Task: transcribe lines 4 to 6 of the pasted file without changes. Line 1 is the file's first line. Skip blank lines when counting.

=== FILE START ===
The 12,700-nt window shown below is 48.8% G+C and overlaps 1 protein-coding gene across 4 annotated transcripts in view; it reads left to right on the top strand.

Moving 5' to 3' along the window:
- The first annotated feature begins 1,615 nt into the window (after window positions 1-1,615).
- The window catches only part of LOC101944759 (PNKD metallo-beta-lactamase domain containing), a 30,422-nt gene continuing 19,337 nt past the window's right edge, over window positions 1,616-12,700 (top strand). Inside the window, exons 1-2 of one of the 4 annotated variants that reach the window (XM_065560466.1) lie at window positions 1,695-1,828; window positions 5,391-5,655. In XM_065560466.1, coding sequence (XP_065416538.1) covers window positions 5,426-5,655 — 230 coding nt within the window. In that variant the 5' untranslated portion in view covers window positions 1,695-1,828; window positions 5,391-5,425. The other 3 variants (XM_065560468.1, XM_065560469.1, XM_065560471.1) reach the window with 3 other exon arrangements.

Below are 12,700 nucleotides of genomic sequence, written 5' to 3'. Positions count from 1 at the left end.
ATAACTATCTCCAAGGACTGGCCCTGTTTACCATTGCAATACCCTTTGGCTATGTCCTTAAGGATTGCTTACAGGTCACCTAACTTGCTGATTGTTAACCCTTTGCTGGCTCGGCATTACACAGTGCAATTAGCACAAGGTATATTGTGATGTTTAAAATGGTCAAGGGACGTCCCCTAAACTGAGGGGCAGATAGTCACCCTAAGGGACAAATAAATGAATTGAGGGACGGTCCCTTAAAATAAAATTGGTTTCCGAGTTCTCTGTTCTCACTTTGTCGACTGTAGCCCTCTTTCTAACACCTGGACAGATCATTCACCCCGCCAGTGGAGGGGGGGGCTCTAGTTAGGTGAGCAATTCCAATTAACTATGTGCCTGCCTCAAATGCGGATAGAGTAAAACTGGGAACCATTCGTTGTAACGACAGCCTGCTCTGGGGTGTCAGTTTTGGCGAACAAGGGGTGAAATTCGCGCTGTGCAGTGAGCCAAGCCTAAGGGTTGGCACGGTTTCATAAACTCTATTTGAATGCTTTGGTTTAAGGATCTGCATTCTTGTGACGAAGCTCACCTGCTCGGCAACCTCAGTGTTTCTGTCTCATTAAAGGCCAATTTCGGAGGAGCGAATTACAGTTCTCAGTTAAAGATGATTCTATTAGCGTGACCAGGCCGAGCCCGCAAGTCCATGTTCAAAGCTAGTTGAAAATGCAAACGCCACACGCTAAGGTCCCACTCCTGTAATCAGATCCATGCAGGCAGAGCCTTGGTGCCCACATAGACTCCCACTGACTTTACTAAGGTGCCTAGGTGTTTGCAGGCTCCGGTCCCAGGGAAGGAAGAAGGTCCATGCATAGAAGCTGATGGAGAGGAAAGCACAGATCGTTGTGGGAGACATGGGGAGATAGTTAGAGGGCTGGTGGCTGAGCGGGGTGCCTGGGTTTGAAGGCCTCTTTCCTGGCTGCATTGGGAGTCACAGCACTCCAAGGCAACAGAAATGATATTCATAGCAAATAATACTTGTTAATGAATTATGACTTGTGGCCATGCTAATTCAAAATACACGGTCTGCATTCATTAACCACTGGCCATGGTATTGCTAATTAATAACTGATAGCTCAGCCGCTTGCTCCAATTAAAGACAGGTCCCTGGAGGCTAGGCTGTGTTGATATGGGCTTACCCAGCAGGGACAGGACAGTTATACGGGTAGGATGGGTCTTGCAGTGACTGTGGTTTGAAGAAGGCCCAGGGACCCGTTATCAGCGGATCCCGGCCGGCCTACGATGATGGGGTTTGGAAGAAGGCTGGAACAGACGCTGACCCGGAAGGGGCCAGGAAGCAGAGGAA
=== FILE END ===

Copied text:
- The window catches only part of LOC101944759 (PNKD metallo-beta-lactamase domain containing), a 30,422-nt gene continuing 19,337 nt past the window's right edge, over window positions 1,616-12,700 (top strand). Inside the window, exons 1-2 of one of the 4 annotated variants that reach the window (XM_065560466.1) lie at window positions 1,695-1,828; window positions 5,391-5,655. In XM_065560466.1, coding sequence (XP_065416538.1) covers window positions 5,426-5,655 — 230 coding nt within the window. In that variant the 5' untranslated portion in view covers window positions 1,695-1,828; window positions 5,391-5,425. The other 3 variants (XM_065560468.1, XM_065560469.1, XM_065560471.1) reach the window with 3 other exon arrangements.

Below are 12,700 nucleotides of genomic sequence, written 5' to 3'. Positions count from 1 at the left end.
ATAACTATCTCCAAGGACTGGCCCTGTTTACCATTGCAATACCCTTTGGCTATGTCCTTAAGGATTGCTTACAGGTCACCTAACTTGCTGATTGTTAACCCTTTGCTGGCTCGGCATTACACAGTGCAATTAGCACAAGGTATATTGTGATGTTTAAAATGGTCAAGGGACGTCCCCTAAACTGAGGGGCAGATAGTCACCCTAAGGGACAAATAAATGAATTGAGGGACGGTCCCTTAAAATAAAATTGGTTTCCGAGTTCTCTGTTCTCACTTTGTCGACTGTAGCCCTCTTTCTAACACCTGGACAGATCATTCACCCCGCCAGTGGAGGGGGGGGCTCTAGTTAGGTGAGCAATTCCAATTAACTATGTGCCTGCCTCAAATGCGGATAGAGTAAAACTGGGAACCATTCGTTGTAACGACAGCCTGCTCTGGGGTGTCAGTTTTGGCGAACAAGGGGTGAAATTCGCGCTGTGCAGTGAGCCAAGCCTAAGGGTTGGCACGGTTTCATAAACTCTATTTGAATGCTTTGGTTTAAGGATCTGCATTCTTGTGACGAAGCTCACCTGCTCGGCAACCTCAGTGTTTCTGTCTCATTAAAGGCCAATTTCGGAGGAGCGAATTACAGTTCTCAGTTAAAGATGATTCTATTAGCGTGACCAGGCCGAGCCCGCAAGTCCATGTTCAAAGCTAGTTGAAAATGCAAACGCCACACGCTAAGGTCCCACTCCTGTAATCAGATCCATGCAGGCAGAGCCTTGGTGCCCACATAGACTCCCACTGACTTTACTAAGGTGCCTAGGTGTTTGCAGGCTCCGGTCCCAGGGAAGGAAGAAGGTCCATGCATAGAAGCTGATGGAGAGGAAAGCACAGATCGTTGTGGGAGACATGGGGAGATAGTTAGAGGGCTGGTGGCTGAGCGGGGTGCCTGGGTTTGAAGGCCTCTTTCCTGGCTGCATTGGGAGTCACAGCACTCCAAGGCAACAGAAATGATATTCATAGCAAATAATACTTGTTAATGAATTATGACTTGTGGCCATGCTAATTCAAAATACACGGTCTGCATTCATTAACCACTGGCCATGGTATTGCTAATTAATAACTGATAGCTCAGCCGCTTGCTCCAATTAAAGACAGGTCCCTGGAGGCTAGGCTGTGTTGATATGGGCTTACCCAGCAGGGACAGGACAGTTATACGGGTAGGATGGGTCTTGCAGTGACTGTGGTTTGAAGAAGGCCCAGGGACCCGTTATCAGCGGATCCCGGCCGGCCTACGATGATGGGGTTTGGAAGAAGGCTGGAACAGACGCTGACCCGGAAGGGGCCAGGAAGCAGAGGAA